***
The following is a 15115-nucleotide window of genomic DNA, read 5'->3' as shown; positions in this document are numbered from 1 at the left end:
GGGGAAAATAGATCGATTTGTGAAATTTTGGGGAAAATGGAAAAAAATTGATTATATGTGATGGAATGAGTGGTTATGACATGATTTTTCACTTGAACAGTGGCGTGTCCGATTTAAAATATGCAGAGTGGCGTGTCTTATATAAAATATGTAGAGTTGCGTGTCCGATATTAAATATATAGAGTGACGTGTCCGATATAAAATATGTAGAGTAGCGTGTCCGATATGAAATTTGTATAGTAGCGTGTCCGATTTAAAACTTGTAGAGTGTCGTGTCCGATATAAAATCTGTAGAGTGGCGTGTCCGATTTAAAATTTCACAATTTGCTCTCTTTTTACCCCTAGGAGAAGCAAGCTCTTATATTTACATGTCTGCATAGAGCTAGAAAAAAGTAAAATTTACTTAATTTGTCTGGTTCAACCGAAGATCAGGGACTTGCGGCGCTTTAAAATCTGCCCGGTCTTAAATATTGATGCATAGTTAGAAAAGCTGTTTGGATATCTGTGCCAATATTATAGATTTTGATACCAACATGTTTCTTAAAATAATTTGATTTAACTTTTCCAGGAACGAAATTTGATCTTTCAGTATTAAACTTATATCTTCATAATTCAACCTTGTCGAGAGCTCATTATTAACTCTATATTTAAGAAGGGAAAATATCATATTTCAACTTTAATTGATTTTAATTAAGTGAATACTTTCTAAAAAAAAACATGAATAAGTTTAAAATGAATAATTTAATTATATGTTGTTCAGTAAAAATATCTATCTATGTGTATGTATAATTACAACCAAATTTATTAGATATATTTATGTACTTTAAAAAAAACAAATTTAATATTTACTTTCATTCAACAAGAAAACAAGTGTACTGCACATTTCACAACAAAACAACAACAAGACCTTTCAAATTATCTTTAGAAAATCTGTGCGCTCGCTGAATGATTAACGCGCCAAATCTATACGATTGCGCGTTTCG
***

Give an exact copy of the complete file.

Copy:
The following is a 15115-nucleotide window of genomic DNA, read 5'->3' as shown; positions in this document are numbered from 1 at the left end:
GGGGAAAATAGATCGATTTGTGAAATTTTGGGGAAAATGGAAAAAAATTGATTATATGTGATGGAATGAGTGGTTATGACATGATTTTTCACTTGAACAGTGGCGTGTCCGATTTAAAATATGCAGAGTGGCGTGTCTTATATAAAATATGTAGAGTTGCGTGTCCGATATTAAATATATAGAGTGACGTGTCCGATATAAAATATGTAGAGTAGCGTGTCCGATATGAAATTTGTATAGTAGCGTGTCCGATTTAAAACTTGTAGAGTGTCGTGTCCGATATAAAATCTGTAGAGTGGCGTGTCCGATTTAAAATTTCACAATTTGCTCTCTTTTTACCCCTAGGAGAAGCAAGCTCTTATATTTACATGTCTGCATAGAGCTAGAAAAAAGTAAAATTTACTTAATTTGTCTGGTTCAACCGAAGATCAGGGACTTGCGGCGCTTTAAAATCTGCCCGGTCTTAAATATTGATGCATAGTTAGAAAAGCTGTTTGGATATCTGTGCCAATATTATAGATTTTGATACCAACATGTTTCTTAAAATAATTTGATTTAACTTTTCCAGGAACGAAATTTGATCTTTCAGTATTAAACTTATATCTTCATAATTCAACCTTGTCGAGAGCTCATTATTAACTCTATATTTAAGAAGGGAAAATATCATATTTCAACTTTAATTGATTTTAATTAAGTGAATACTTTCTAAAAAAAAACATGAATAAGTTTAAAATGAATAATTTAATTATATGTTGTTCAGTAAAAATATCTATCTATGTGTATGTATAATTACAACCAAATTTATTAGATATATTTATGTACTTTAAAAAAAACAAATTTAATATTTACTTTCATTCAACAAGAAAACAAGTGTACTGCACATTTCACAACAAAACAACAACAAGACCTTTCAAATTATCTTTAGAAAATCTGTGCGCTCGCTGAATGATTAACGCGCCAAATCTATACGATTGCGCGTTTCG